Aerospace giant Airbus recently concluded that 3D printing plane parts could reduce waste during the manufacturing process and lighten the final weight of its planes, which would reduce fuel costs and carbon emissions on flights.⁹ Airbus is looking to increase the workload of its 3D printers, especially in the area of spare parts which, if they can be produced on demand, do not need to take up storage space for long periods.
Crowdsourcing is about getting what one needs from an undefined group of people – typically an online community – instead of from traditional sources (say, employees or suppliers). Everyone involved makes a small contribution that, in combination with everyone else’s, should deliver the final result desired. In logistics, crowdsourcing can reduce environmental footprints by helping industry players make more efficient use of available capacity and thus reduce total driven miles.
Keychain Logistics is a software marketplace, covering medium- and long-range trucking services. It eliminates brokers – and their fees – by connecting companies shipping products directly to independent semi-truck owner-operators. In giving truckers an opportunity to deliver multiple orders in one journey and raise asset fill rates, Keychain anticipates a shift from large trucking fleets toward decentralized, flexible and smaller truck fleets that operate independently.
The largest impact of digitalization to the logistics industry is likely to come from crowdsourcing. Crowdsourcing platforms could allow newer entities from outside the industry to grab a share of the market from existing players, generating estimated operating profits of up to $160 billion to 2025. The crowdsourced platforms would offer better rates, convenience and real-time tracking, and this could lead to savings of approximately $800 billion for the customers. On the flip side, major trucking companies could be at a risk of losing $310 billion of operating profits to players enrolled on these platforms. Crowdsourcing would lead to improved utilization rates, leading to estimated savings of 3.6 billion metric tons in emissions.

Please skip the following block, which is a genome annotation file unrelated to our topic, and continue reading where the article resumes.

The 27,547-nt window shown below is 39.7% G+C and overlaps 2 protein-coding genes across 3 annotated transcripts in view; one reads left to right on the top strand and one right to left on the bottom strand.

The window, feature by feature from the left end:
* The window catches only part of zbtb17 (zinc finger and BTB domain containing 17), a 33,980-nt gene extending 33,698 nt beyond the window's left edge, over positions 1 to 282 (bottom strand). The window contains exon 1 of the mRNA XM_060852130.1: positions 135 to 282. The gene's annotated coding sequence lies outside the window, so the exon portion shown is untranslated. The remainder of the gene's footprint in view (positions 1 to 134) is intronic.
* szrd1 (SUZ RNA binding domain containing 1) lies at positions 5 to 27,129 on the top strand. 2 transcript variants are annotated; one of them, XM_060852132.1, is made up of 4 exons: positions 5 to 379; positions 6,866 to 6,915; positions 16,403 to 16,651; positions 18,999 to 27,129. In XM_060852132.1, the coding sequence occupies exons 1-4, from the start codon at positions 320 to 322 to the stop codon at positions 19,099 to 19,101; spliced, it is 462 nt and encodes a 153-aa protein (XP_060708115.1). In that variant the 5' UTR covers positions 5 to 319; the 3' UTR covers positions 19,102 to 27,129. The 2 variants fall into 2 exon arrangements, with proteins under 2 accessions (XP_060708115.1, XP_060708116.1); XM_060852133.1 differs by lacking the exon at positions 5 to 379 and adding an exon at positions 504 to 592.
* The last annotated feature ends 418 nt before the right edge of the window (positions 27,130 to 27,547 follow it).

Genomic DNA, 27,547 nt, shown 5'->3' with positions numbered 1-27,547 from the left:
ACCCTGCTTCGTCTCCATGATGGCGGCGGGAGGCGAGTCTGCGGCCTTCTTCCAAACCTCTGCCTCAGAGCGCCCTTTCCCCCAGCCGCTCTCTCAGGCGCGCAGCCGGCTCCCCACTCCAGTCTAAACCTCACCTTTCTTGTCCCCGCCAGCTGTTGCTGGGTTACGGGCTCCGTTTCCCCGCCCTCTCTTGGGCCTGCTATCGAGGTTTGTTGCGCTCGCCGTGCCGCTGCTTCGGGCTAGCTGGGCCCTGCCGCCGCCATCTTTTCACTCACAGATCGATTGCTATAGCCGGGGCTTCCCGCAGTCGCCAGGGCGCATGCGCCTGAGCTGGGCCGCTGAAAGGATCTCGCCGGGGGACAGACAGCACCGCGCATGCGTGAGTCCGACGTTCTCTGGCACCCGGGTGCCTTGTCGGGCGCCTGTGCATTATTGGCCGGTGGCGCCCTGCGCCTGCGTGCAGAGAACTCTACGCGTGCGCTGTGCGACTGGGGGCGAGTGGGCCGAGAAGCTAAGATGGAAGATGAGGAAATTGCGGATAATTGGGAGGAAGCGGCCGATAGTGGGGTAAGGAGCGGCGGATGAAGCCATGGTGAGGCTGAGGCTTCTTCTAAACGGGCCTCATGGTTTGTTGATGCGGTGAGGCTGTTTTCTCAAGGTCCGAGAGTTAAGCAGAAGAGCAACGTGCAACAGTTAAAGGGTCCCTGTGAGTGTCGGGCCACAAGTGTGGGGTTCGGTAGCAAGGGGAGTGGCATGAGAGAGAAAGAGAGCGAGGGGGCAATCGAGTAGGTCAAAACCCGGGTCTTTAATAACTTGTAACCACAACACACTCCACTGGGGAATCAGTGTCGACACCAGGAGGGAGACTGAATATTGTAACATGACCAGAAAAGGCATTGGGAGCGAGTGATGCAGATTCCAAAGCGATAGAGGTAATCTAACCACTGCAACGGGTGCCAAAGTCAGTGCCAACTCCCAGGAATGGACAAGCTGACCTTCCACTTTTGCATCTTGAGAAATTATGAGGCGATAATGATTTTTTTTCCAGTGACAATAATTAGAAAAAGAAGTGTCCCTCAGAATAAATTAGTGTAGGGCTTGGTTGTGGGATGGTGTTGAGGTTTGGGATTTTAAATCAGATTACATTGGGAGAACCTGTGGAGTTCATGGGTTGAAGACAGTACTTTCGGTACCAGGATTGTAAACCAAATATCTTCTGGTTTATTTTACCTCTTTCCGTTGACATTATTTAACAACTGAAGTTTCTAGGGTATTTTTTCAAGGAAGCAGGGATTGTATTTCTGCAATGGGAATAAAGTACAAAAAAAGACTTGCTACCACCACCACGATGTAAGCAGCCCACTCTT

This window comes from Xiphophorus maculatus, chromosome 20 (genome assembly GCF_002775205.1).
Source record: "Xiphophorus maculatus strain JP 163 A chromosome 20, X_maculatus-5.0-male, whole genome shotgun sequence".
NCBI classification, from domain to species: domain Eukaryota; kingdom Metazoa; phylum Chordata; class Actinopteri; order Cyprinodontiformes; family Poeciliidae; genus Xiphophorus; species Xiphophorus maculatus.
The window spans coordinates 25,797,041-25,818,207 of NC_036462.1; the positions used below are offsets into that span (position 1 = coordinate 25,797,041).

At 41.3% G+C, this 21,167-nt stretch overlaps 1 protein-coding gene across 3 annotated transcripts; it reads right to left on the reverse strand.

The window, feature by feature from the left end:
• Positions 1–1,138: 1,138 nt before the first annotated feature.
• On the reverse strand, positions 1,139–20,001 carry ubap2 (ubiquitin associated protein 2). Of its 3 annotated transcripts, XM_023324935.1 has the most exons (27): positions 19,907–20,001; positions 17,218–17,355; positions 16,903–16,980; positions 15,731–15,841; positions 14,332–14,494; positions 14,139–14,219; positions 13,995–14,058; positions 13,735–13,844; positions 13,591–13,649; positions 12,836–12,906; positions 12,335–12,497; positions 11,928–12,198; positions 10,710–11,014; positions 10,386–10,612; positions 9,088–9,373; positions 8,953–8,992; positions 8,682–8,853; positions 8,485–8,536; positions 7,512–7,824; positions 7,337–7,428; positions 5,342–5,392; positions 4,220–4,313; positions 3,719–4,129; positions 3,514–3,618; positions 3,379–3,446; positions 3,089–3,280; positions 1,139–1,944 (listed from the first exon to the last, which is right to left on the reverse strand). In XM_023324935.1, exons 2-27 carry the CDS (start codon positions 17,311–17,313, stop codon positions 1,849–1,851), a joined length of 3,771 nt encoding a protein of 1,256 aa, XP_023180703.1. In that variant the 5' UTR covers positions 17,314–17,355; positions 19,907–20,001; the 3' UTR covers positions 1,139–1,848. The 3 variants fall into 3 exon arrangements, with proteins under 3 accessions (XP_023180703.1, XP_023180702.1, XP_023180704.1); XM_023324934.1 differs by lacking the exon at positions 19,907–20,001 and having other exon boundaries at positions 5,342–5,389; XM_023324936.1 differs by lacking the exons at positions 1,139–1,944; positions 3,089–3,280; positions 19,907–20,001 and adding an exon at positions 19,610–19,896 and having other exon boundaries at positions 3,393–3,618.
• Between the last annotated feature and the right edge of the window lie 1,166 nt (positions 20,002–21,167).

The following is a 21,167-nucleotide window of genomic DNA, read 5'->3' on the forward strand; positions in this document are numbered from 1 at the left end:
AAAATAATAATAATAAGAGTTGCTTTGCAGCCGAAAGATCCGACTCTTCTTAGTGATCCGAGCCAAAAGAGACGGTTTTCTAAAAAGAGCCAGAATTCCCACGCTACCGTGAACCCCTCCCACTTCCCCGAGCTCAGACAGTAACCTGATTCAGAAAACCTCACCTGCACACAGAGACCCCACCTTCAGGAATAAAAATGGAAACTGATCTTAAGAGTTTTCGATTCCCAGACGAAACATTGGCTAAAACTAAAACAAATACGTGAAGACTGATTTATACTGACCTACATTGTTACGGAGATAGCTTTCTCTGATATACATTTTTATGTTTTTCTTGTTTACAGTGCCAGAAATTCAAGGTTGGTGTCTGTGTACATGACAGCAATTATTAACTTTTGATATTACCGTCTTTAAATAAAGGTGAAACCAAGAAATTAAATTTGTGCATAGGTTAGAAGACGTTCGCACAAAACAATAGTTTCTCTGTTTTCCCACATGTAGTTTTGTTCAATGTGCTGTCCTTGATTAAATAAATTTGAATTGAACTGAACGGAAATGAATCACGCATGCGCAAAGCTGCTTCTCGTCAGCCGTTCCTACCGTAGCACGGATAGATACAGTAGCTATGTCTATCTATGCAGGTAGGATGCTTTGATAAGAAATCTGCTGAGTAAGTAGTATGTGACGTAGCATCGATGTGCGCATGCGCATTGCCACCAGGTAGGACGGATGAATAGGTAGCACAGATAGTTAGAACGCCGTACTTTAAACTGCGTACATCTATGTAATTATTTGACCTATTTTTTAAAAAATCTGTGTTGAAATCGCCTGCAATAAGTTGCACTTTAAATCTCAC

6. International Transport Forum media release, “Global trade: International freight transport to quadruple by 2050”, http://www.internationaltransportforum.org/Press/PDFs/2015-01-27-Outlook2015.pdf.
Logistics is one of six industries (along with automotive, consumer, electricity, healthcare and media) that have been the focus of the World Economic Forum’s Digital Transformation of Industries (DTI) 2016 project. An overview of the DTI program can be found here.
Our in-depth findings about the digital transformation of the logistics industry are available in a white paper, which can be downloaded here.